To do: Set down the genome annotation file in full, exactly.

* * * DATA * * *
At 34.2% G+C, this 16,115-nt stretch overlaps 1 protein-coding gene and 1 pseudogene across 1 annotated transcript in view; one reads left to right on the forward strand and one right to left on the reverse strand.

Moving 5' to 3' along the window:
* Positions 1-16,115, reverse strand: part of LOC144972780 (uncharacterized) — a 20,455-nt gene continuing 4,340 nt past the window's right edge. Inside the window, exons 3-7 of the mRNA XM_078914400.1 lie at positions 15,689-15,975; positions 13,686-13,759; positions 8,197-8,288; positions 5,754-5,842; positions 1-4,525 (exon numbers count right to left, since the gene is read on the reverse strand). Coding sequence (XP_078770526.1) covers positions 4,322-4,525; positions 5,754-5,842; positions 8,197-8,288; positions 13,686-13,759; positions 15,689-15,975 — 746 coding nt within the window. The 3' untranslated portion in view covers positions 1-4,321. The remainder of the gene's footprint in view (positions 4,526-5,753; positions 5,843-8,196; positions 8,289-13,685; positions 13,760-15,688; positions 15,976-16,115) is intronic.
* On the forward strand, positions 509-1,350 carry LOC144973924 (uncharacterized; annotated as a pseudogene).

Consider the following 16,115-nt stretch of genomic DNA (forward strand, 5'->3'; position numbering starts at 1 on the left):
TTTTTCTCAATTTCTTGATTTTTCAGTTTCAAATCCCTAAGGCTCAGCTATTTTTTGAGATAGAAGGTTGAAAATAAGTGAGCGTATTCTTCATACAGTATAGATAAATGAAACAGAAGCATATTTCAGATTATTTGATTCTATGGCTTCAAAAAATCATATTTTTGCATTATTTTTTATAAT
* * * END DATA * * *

At 34.2% G+C, this 16,115-nt stretch overlaps 1 protein-coding gene and 1 pseudogene across 1 annotated transcript in view; one reads left to right on the forward strand and one right to left on the reverse strand.

Moving 5' to 3' along the window:
* Positions 1-16,115, reverse strand: part of LOC144972780 (uncharacterized) — a 20,455-nt gene continuing 4,340 nt past the window's right edge. Inside the window, exons 3-7 of the mRNA XM_078914400.1 lie at positions 15,689-15,975; positions 13,686-13,759; positions 8,197-8,288; positions 5,754-5,842; positions 1-4,525 (exon numbers count right to left, since the gene is read on the reverse strand). Coding sequence (XP_078770526.1) covers positions 4,322-4,525; positions 5,754-5,842; positions 8,197-8,288; positions 13,686-13,759; positions 15,689-15,975 — 746 coding nt within the window. The 3' untranslated portion in view covers positions 1-4,321. The remainder of the gene's footprint in view (positions 4,526-5,753; positions 5,843-8,196; positions 8,289-13,685; positions 13,760-15,688; positions 15,976-16,115) is intronic.
* On the forward strand, positions 509-1,350 carry LOC144973924 (uncharacterized; annotated as a pseudogene).

Consider the following 16,115-nt stretch of genomic DNA (forward strand, 5'->3'; position numbering starts at 1 on the left):
TTTTTCTCAATTTCTTGATTTTTCAGTTTCAAATCCCTAAGGCTCAGCTATTTTTTGAGATAGAAGGTTGAAAATAAGTGAGCGTATTCTTCATACAGTATAGATAAATGAAACAGAAGCATATTTCAGATTATTTGATTCTATGGCTTCAAAAAATCATATTTTTGCATTATTTTTTATAAT